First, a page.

UNEP et al 1997 Soil Degradation

Degraded Soils. Source: REKACEWICZ (2002)

Furthermore, agriculture also influences the nutrient cycle in another way: agriculture accelerates land erosion — because ploughing and tilling disturb and expose the soil — so more nutrients drains away with runoff (see also soil degradation). And flood control contributes to disrupting the natural nutrient cycle. Typically river floods would redistribute nutrient-rich sediments to lower lands where it is again available for ecosystems. Instead dams trap sediment or embankments confine it to the river until it washes out to sea. So too much nutrients from eroded soil and from human and animal waste ends up in lakes and oceans, where it spurs massive, uncontrolled blooms of algae. Once they die and fall to the bottom, their decay starves other organisms of oxygen, creating “dead zones” and contributing to the depletion of fisheries (VACCARI 2009).

Essentially, the human alterations to the nutrient cycle leads to an excess of nutrients in aquatic ecosystems and a serious lack of nutrients in agriculture. Worldwide, more and more soils are deplete of nutrients, with serious consequences to agricultural production and food security.

The lack of nutrients in agriculture is often made up by applying artificial fertilisers. However there are several problems related to this strategy:


Essentially, the problem with the human alterations to natural nutrient cycle is the one that we are extracting nutrients from the soil, and discharging them essentially in aquatic environment – this leads to a heavy imbalance with severe consequences.



Sites with dead zones, February 2008. As visible on the picture, the problem is crucial In particular in the so called "developed countries" in North America and Europe - where sewer-based wastewater management is common. Source: AHLENIUS (2008)

These human-induced alterations in the nutrient cycles lead to an imbalance in the availability of nutrients, whose consequences, in particular with regard to water, are grave:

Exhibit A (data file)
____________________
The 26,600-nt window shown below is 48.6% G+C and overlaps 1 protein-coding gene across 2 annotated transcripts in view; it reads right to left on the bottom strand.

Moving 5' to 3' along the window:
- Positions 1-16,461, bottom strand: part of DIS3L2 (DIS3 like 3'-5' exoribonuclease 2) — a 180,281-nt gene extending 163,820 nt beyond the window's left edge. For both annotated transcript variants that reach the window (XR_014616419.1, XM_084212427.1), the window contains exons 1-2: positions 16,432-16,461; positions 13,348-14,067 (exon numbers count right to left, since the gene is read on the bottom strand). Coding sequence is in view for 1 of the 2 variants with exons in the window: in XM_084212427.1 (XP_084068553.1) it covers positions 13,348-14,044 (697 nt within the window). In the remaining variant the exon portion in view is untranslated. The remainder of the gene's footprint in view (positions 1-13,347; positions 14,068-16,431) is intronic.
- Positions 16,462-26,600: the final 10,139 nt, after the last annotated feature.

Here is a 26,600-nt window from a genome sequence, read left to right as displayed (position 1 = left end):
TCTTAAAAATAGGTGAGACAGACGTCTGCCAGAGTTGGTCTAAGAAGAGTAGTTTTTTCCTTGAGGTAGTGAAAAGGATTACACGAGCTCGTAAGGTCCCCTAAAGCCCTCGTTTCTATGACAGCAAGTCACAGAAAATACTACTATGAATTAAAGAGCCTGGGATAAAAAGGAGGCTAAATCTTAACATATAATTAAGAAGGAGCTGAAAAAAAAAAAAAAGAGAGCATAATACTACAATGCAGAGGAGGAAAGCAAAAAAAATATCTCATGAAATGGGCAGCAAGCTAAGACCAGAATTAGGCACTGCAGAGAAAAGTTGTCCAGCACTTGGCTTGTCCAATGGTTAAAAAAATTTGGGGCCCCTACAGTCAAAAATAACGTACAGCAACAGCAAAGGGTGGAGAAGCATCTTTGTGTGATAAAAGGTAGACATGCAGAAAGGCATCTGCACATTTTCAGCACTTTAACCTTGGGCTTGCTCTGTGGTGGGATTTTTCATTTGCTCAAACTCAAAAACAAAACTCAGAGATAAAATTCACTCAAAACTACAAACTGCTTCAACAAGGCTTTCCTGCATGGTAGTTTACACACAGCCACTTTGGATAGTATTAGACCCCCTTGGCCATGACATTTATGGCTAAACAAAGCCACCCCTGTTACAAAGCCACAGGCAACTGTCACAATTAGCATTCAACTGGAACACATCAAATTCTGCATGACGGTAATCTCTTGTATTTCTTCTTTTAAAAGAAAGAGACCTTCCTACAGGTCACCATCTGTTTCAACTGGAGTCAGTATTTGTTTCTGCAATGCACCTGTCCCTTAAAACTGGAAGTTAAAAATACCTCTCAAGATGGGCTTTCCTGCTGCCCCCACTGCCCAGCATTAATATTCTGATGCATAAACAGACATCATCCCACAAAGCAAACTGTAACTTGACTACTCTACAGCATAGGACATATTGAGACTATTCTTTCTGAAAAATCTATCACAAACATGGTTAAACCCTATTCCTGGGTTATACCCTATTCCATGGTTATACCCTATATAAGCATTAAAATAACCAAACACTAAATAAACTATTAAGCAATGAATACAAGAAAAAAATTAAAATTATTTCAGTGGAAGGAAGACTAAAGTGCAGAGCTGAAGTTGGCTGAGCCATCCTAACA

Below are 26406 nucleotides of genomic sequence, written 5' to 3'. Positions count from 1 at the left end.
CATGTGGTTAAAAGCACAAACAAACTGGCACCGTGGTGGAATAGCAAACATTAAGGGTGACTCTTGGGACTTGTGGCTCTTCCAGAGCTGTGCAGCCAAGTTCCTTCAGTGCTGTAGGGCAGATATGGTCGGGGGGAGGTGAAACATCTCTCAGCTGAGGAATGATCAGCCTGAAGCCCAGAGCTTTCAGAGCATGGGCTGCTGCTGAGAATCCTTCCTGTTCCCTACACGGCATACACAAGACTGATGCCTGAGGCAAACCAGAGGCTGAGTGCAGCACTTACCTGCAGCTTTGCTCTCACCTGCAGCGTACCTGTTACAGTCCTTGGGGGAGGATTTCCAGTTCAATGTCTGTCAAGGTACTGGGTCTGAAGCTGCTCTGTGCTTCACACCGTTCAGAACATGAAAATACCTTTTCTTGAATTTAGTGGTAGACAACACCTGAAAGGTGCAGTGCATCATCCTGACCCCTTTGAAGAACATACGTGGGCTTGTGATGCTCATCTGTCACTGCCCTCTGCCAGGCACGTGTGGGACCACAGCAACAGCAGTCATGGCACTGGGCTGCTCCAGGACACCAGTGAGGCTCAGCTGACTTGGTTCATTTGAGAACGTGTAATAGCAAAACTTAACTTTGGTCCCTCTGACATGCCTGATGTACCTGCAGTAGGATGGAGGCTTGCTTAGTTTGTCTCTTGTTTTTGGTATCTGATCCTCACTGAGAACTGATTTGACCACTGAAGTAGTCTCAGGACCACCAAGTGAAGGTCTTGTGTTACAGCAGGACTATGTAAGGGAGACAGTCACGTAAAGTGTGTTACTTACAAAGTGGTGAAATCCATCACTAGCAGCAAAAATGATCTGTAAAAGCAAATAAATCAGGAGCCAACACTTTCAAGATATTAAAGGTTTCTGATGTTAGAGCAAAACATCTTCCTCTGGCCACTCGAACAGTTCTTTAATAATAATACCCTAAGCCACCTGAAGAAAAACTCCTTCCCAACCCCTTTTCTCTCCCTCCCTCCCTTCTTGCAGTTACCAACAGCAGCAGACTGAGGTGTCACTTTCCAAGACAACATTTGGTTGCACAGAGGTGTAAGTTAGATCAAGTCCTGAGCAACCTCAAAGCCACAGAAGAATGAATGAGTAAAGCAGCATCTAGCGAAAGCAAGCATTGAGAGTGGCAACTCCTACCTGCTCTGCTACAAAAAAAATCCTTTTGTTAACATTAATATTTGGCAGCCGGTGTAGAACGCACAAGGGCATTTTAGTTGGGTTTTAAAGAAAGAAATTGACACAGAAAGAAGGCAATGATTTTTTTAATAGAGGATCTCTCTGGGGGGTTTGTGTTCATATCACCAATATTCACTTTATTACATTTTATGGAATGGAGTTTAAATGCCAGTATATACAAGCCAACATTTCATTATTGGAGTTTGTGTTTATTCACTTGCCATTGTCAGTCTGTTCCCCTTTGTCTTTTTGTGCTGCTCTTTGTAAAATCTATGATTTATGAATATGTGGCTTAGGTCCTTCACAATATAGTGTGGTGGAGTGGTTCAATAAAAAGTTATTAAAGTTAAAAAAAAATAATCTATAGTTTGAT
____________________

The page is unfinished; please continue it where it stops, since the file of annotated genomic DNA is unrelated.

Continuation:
At the moment, humans influence natural nutrient cycles in an unsustainable way, and in a one-way direction. Too many nutrients end up in the sea, and are lacking on the land, leading to the above mentioned consequences. A new approach in nutrient management is needed, essentially incorporating a new way to look at what we commonly call wastewater too: this is, not to consider wastewater as a waste, but as a resource, full of nutrients that can be recycled and reused (see  recharge and reuse).


AHLENIUS, H. (2008): Sites with dead zones (oxygen depletion on the sea bottom). UNEP/GRID-Arendal Maps and Graphics Library. URL [Accessed: 10.05.2010].

CASTELVECCHI, D. (2009): Toxic Assets. In: Scientific American 300, 57.

CONRADIN, K. (2007): Ecological Sanitation in the Khuvsgul Area, Northern Mongolia: Socio-Cultural Parameters and Acceptance. Unpublished Master Thesis. Basel: University of Basel. URL [Accessed: 19.01.2011].

JOENSSON, H.; RICHERT, A.; VINNERAAS, B.; SALOMON, E. (2004): Guidelines on the Use of Urine and Faeces in Crop Production. (= EcoSanRes Publications Series, 2004). Stockholm: EcoSanRes. URL [Accessed: 17.04.2012].

MAHENDRAPPA, T. (2007): The Nutrient Cycle “ Soil is the basis of life”. Canadian Forest Service. URL [Accessed: 19.01.2011].

MARTIN, C. (2010): What is the nutrient cycle? . URL [Accessed: 10.05.2010].

REKACEWICZ, P. (2002): Degraded soils. UNEP/GRID-Arendal Maps and Graphics Library. URL [Accessed: 20.05.2010].

TIESSEN, H. Introduction and Synthesis. In: TIESSEN, H. (Editor) (1995): Phosphorus in the Global Environment: Transfers, Cycles and Management. Chinchester.

USDA NRCS Conserving Soils (Editor); NSTA (Editor) (2010): Soil Ecosystem. USDA NRCS Conserving Soils & NSTA. URL [Accessed: 10.05.2010].

VACCARI, D. A. (2009): Phosphorus: A Looming Crisis. In: Scientific American 300, 54 - 59.

For further readings, case studies, awareness raising material, training material, important weblinks or the related powerpoint presentation, see